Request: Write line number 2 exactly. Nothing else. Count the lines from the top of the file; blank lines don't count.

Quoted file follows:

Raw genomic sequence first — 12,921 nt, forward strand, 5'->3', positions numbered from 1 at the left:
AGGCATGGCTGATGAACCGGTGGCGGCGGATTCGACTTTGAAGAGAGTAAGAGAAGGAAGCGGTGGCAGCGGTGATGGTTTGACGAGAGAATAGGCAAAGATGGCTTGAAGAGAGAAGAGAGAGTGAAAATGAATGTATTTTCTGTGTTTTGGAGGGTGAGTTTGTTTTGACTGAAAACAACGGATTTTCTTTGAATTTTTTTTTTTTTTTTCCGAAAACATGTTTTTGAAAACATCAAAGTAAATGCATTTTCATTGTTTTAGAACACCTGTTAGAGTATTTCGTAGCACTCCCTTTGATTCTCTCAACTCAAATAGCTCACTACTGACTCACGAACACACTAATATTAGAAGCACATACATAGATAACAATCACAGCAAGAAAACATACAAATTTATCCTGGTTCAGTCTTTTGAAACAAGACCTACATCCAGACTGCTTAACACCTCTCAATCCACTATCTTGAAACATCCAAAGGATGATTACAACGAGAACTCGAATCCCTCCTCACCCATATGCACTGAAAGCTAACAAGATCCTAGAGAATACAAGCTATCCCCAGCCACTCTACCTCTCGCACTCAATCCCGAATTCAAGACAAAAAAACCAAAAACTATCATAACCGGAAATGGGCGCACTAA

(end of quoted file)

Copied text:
AGGCATGGCTGATGAACCGGTGGCGGCGGATTCGACTTTGAAGAGAGTAAGAGAAGGAAGCGGTGGCAGCGGTGATGGTTTGACGAGAGAATAGGCAAAGATGGCTTGAAGAGAGAAGAGAGAGTGAAAATGAATGTATTTTCTGTGTTTTGGAGGGTGAGTTTGTTTTGACTGAAAACAACGGATTTTCTTTGAATTTTTTTTTTTTTTTTCCGAAAACATGTTTTTGAAAACATCAAAGTAAATGCATTTTCATTGTTTTAGAACACCTGTTAGAGTATTTCGTAGCACTCCCTTTGATTCTCTCAACTCAAATAGCTCACTACTGACTCACGAACACACTAATATTAGAAGCACATACATAGATAACAATCACAGCAAGAAAACATACAAATTTATCCTGGTTCAGTCTTTTGAAACAAGACCTACATCCAGACTGCTTAACACCTCTCAATCCACTATCTTGAAACATCCAAAGGATGATTACAACGAGAACTCGAATCCCTCCTCACCCATATGCACTGAAAGCTAACAAGATCCTAGAGAATACAAGCTATCCCCAGCCACTCTACCTCTCGCACTCAATCCCGAATTCAAGACAAAAAAACCAAAAACTATCATAACCGGAAATGGGCGCACTAA